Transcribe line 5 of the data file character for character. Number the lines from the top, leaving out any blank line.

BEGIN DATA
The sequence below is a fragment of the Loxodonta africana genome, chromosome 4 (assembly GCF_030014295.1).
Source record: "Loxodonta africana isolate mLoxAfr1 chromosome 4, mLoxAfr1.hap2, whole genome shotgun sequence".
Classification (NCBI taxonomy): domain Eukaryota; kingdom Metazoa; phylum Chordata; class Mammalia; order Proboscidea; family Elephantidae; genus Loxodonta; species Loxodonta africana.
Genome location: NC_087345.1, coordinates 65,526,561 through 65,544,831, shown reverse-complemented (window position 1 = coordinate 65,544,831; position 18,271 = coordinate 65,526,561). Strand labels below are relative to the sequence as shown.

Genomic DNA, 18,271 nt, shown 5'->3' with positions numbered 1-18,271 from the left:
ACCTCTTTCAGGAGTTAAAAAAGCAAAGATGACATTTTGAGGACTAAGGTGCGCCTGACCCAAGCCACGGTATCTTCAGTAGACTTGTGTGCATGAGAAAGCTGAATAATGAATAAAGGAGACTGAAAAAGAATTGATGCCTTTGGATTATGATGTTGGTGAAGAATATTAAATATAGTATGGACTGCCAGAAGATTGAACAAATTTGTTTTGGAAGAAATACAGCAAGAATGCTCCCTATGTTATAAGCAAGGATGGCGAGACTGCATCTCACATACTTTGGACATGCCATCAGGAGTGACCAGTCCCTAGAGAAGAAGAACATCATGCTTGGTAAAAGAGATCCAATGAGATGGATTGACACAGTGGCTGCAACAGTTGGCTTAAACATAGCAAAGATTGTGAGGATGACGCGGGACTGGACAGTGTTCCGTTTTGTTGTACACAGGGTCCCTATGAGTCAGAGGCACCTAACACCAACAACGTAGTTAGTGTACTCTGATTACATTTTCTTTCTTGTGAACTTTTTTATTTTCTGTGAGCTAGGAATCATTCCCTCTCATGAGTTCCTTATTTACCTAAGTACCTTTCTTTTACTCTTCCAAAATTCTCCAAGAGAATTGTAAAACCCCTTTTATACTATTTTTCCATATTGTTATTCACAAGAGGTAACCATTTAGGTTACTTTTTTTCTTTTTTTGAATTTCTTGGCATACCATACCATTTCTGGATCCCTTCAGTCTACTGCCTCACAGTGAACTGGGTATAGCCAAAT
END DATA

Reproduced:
Genomic DNA, 18,271 nt, shown 5'->3' with positions numbered 1-18,271 from the left: